Letters from the Desert (5) I Dream of Fruits Awash in Angry Seas
I had been having a restless night. The air-conditioner had broken down,
and sleep was fitful and sweaty. It was the heart of the Arabian winter,
and the house was at least 30 degrees. My dreams were confused and
fevered, and dominated by a large ship being thrown about on heavy seas,
its crew hanging on to the rails in a desperate bid for life, some already
washed overboard and disappearing under the waves. But that crew - they
were not people, but fruits, mostly, or vegetables. Giant bananas and
strawberries and pears crowded the rails, grapes clustered over the sides,
and here and there a carrot top bobbed from the seas
close by the viney top of a monster tomato sinking from sight.
I am not sure what Freud would have said about my psyche based on that,
but it wouldn't have had anything to do with reality. These ocean swamped
fruits were not symbols from my twisted subconscious; they were simply
dream versions of a giant sculpture that sits in the middle of an
intersection not far from my compound in the Kingdom.
Jeddah, Saudi Arabia's main seaport on the Red Sea, is a city of giant
sculptures. Every major intersection has become an excuse for a monstrous
work of art. The barge sinking under the waves is concrete, as so its
doomed crew. Those already overboard are caught in their last moments of
life in concrete swells covered in shards of white and blue tile, and all
heavily dusted with the fine sand that covers everything in this port city
that also sits on the edge of a desert. It is an intriguing piece of art,
but it isn't even close to the most memorable in the city.
Towering urns, three of them at least 20 feet high and jug eared, hang
suspended from arm thick chains, free to swing in the wind, if there is
ever a wind strong enough to move their steely bulks. On this corner a
spiral staircase decorated with large black steel gears and curved gold
Arabian swords reaches 50 or 60 feet high, ending in a rocket heading for
space; on that corner, more Middle Eastern jugs, coppery green, smaller in
size pile one on the other so that their arching spouts pour water in a
dozen different directions.
A monstrous two-masted dhow floats in another concrete sea, its
distinctive sails styled to resemble the crescent moon of Islam. This is a
moment of the past, frozen in art. Fewer such boats can be found now in
Jeddah, a port where modern tankers and container ships dominate, although
there are still small craft on the Red Sea searching for the fish to feed
an ever growing population. There is more history, too. On one corner,
tall spikes of steel hold warplanes aloft, an older prop driven plane of
World War II vintage angling downward, a slightly more modern jet shooting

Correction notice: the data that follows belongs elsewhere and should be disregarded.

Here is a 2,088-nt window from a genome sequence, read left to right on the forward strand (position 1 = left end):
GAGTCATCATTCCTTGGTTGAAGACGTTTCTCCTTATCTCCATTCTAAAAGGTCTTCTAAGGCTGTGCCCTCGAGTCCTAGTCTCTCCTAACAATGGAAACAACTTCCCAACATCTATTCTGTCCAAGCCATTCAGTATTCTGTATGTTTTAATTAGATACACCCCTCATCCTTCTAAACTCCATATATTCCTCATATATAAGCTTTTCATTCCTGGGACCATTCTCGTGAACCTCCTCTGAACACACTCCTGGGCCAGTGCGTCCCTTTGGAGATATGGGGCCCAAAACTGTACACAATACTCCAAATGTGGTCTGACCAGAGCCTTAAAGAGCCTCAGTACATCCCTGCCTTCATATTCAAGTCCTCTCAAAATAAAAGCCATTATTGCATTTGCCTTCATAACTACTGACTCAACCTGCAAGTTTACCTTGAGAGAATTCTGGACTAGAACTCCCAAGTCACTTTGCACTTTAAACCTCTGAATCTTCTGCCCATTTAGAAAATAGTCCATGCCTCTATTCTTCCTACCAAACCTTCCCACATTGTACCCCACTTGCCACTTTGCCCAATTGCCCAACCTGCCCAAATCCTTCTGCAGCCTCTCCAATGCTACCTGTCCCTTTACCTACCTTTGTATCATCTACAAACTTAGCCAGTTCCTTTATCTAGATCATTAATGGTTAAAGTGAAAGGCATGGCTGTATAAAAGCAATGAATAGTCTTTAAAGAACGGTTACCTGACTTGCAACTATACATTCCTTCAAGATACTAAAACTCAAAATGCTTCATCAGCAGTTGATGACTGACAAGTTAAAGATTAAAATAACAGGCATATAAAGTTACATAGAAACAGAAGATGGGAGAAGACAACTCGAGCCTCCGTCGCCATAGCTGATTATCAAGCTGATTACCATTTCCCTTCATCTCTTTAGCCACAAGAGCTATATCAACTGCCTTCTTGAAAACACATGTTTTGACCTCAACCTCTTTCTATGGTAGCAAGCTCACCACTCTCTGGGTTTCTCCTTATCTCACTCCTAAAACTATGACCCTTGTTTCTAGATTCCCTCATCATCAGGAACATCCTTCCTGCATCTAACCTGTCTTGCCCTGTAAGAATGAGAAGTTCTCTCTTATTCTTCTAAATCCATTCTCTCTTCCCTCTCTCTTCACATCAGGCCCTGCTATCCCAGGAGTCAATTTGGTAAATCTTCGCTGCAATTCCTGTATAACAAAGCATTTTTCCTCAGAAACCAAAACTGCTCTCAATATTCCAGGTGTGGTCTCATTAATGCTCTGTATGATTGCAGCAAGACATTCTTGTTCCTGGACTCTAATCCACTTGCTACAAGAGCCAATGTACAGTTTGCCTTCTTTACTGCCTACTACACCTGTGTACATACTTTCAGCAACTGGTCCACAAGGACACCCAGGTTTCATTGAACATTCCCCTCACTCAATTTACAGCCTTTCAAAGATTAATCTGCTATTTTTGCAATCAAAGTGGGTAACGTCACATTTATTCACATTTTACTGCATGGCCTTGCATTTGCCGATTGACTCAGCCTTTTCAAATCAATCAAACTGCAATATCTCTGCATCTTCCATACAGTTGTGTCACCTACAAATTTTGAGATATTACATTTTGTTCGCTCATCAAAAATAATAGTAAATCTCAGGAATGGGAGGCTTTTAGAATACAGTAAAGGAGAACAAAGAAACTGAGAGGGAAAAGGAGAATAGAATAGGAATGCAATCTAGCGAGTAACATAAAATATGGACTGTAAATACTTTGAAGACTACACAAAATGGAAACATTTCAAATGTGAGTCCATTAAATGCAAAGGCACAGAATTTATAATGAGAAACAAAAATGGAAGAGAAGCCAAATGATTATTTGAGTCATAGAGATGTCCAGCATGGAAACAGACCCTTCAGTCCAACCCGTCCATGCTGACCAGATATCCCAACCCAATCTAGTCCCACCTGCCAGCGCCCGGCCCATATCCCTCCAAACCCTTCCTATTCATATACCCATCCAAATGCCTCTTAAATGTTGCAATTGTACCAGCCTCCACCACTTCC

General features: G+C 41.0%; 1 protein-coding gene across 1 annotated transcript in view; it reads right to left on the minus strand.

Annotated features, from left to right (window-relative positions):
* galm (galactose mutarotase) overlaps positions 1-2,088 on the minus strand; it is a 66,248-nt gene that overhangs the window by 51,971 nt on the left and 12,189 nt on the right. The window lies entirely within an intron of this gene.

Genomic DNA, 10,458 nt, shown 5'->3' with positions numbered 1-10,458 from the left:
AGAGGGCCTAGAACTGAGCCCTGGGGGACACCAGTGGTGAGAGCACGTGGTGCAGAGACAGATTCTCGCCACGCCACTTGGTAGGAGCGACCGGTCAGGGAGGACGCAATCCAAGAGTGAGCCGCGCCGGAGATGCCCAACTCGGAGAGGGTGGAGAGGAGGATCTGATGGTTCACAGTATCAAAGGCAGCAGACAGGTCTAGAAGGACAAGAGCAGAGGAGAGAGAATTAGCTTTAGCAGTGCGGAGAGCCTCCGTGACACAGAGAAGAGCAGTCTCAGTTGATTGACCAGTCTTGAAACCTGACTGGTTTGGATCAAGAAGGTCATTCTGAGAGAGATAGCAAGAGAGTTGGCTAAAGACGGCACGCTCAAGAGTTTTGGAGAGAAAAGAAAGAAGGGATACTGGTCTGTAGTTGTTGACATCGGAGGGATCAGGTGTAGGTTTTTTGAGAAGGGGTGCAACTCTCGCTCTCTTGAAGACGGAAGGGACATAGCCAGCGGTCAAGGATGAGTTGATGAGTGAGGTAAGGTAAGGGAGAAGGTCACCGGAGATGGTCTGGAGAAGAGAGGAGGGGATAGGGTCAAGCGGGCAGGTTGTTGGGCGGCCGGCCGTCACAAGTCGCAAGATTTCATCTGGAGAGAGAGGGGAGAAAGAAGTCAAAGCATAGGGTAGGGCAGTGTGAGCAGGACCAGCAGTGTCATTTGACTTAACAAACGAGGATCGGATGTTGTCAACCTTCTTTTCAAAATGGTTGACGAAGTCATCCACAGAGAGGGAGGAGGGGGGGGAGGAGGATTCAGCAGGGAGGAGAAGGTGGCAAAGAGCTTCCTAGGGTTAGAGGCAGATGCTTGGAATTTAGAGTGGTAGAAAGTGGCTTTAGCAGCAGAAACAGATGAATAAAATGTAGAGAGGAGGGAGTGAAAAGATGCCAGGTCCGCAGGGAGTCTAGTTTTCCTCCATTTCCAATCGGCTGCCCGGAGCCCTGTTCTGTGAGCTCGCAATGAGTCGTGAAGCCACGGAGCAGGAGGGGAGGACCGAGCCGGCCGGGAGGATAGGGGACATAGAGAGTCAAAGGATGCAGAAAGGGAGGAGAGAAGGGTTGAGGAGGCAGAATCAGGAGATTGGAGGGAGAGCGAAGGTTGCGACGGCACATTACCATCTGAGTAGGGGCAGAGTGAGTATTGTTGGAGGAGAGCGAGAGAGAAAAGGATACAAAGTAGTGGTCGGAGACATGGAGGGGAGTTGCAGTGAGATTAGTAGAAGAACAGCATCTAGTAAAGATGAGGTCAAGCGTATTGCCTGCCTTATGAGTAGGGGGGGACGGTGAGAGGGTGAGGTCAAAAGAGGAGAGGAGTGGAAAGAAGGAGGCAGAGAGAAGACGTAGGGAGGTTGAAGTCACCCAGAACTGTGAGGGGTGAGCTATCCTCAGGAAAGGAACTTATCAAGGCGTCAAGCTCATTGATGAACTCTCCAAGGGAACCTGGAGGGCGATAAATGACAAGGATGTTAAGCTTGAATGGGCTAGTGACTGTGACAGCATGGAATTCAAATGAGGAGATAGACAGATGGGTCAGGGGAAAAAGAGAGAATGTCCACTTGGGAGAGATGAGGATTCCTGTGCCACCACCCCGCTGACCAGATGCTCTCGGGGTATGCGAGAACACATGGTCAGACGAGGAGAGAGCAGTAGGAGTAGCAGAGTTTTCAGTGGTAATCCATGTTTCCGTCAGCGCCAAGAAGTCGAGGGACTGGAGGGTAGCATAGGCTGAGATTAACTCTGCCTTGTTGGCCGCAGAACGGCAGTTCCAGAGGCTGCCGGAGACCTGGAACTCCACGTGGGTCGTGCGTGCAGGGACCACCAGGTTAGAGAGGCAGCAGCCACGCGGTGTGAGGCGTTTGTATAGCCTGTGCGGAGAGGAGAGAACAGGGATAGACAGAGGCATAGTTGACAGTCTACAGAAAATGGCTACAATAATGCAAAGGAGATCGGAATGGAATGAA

Here a miniature mosque, its minaret bathed in the green light that glows
on all real mosques in the Kingdom, stands by one major road. There, close
to the old downtown of Jeddah, in a pool of real water, splashed by
fountains, bobs a giant wooden treasure chest, suitcase sized gems and
basketball sized pearls spilling out its open lid, a child's dream of
pirate booty made large.
There are dozens of such sculptures in the city, and there seems no
guiding reason behind them. That they are here at all seemed strange to me
at first. Islam is a religion that dislikes idolatry - nowhere on its
mosques will you see art work that portrays any living thing. As it turns
out there is a sculpture of fish, near the sea naturally, and there are
occasional cast iron or steel palm trees. Not people, though.
The closest to human I have seen yet is the giant Russian fist. I know
that sounds strange, but I kid you not. On Amir Sultan - Prince Sultan
Road - a great clenched fist rises from a mound of tiles. The first time I
saw this, Russia leaped to mind, the Russia of Lenin and Stalin, the
Russia of brutal, soul-crushing rule. This clenched bronze fist seemed
perfectly to fit that western perception of the old cold war enemy. It
seemed so out of place, here in the Kingdom, one of the west's strongest
Middle Eastern allies.
The citizens of Jeddah take their art in stride. The remarkable is made
commonplace by a question everyone can identify with - How do I get to
your place? I have watched students in my classes draw maps for friends,
and the main locators on these maps are the sculptures: turn right the
next street after the big hand.
Not long ago there was a traffic accident which took the life of a recent
graduate from the school I teach at, and a memo went round for those who
wished to pay their respects. They should go to the home of the boy's
parents. Directions to the house would be found by the monument in Tareekh
Square at the intersection of Amir Sultan and Heraa.
Tareekh Square - History Square - hosts a peculiar mix of rough stone
monoliths and smoky plastic or plexiglass. It calls to mind Stonehenge,
more than anything. As with most of the sculptures, there is no legend to
explain, no bronze plaque with neat writing. What part of history this
sculpture in History Square is supposed to be is unknown, at least to this
My favourite sculpture is one with a more identifiable purpose. It is a
large clock in multi-coloured mosaic tiles, sandy browns and yellows and
pale greens and blues. It works, too. I check my watch by it at the end of
every work day, and only when I pass it in the bus that bounces me back to
the compound each day, only then am I sure that summer is one day nearer.
Summer may be nearing, but classes are still going on. The bell has rung
again and I have to run. By the way - the air conditioning has since been
fixed, but now and again I still dream about giant fruit. I wonder if I
should check in with the nearest Freudian after all.
From the Kingdom,